pet safety at homeThere’s nothing like the good old outdoors in the spring! The fresh air and exercise is great for you and your pets. It’s important to remember, however, that your yard can also hold dangers. This is the first in a series that talks about the dangers, but also about prevention and a plan of action to take if your furry friend gets into trouble.

Creature Creeps. Keep your dog within your sight as much as possible, especially at night. In North Carolina, we have several predators that might see your pet as a tasty treat. Coyotes, skunks, raccoons, wild cats, wolves, groundhogs, foxes, and beavers can carry rabies. Snakes, bees, and wasps pose a different type of risk. Try to keep your pet away from areas where snakes can hide or stinging insects can build nests. Read what to do if your pet does have an encounter.

Poison Plants. Before you buy a plant or shrub for your yard, research to see if it might be toxic to pets. Some favorite, but toxic, plants include Autumn Crocus, Azalea, Lilies, Yew, and Sago Palm. Like you, pets can also be allergic to poison ivy. Your vegetable garden also holds dangers. Tomato plants (not the fruit), onions, garlic, and some mushrooms pose a danger.

Chemical Cautions. It goes without saying that you need to safeguard that your pet stays out of chemicals like fertilizer, pesticides, and car fluids. You may not think about barbecue lighter fluid, charcoal, and even some types of mulch, all of which contain harmful ingredients.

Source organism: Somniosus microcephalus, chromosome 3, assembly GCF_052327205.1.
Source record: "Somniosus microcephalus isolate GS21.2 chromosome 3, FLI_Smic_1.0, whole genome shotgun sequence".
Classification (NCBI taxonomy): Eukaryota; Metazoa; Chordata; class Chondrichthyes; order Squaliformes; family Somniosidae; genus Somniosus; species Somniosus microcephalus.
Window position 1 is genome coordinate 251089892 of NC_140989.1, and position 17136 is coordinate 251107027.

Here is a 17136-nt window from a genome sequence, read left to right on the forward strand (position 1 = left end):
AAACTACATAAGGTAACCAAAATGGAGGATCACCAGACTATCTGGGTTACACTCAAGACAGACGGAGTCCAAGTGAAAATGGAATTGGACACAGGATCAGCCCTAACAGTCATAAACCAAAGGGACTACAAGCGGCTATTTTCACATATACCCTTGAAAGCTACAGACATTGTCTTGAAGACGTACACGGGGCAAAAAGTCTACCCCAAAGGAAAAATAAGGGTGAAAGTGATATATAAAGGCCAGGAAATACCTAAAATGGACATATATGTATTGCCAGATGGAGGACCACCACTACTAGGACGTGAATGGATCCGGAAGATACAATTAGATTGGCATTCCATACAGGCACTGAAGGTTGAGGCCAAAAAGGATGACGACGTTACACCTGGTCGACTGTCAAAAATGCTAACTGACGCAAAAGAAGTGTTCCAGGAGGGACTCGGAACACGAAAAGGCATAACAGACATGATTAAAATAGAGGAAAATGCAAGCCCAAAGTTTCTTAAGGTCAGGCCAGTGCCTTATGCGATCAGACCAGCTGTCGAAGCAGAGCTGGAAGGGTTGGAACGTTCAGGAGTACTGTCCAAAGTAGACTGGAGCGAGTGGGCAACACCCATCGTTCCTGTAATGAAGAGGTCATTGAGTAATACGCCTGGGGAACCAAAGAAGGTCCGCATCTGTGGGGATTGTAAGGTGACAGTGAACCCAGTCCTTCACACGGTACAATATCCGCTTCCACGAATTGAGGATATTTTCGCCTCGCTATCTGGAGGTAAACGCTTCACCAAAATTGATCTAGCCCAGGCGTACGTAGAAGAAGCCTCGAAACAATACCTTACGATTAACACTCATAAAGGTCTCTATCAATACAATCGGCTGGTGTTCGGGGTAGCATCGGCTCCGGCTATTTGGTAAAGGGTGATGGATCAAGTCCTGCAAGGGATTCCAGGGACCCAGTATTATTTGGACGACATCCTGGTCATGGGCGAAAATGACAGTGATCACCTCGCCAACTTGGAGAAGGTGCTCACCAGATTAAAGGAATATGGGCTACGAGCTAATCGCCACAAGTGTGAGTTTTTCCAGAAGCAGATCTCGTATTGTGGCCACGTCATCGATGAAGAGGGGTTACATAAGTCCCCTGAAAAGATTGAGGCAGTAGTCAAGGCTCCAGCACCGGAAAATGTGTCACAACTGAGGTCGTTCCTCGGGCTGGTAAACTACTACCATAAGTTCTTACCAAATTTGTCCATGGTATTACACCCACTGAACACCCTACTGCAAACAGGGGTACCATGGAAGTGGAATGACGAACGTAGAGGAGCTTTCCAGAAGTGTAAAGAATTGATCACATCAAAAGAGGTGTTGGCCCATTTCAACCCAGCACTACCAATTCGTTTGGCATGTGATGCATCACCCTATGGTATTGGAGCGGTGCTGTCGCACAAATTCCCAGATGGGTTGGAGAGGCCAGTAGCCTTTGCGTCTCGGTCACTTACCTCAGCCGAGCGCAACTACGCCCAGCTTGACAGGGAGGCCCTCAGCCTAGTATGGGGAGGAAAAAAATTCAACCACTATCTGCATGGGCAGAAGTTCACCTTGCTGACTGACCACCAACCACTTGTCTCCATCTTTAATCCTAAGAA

Sticks and Sun! Playing fetch with a stick is always a favorite, but make sure your dog doesn’t gnaw on it too long. Pieces of wood can puncture your dog’s mouth or throat, and introduce molds, fungi, or bacteria into the bloodstream. If a piece of stick is swallowed, it can do damage in the digestive tract.

And yes, your pet can get sunburned. Cats with white faces and ears and some short haired dogs are especially vulnerable. On those hot and sunny days, limit your pet’s time outdoors when the sun is at its peak. You can also apply a special pet sunscreen.

Wait! Is No Place Safe?! Of course it is! Pet proofing your yard and garden is an important part of keeping your home safe. There’s never a way to eliminate all of life’s risks, but with a bit of forethought and a lot of diligence, your pet – just like the rest of your family – can be safe at home.

Read Safe at Home. Part 2.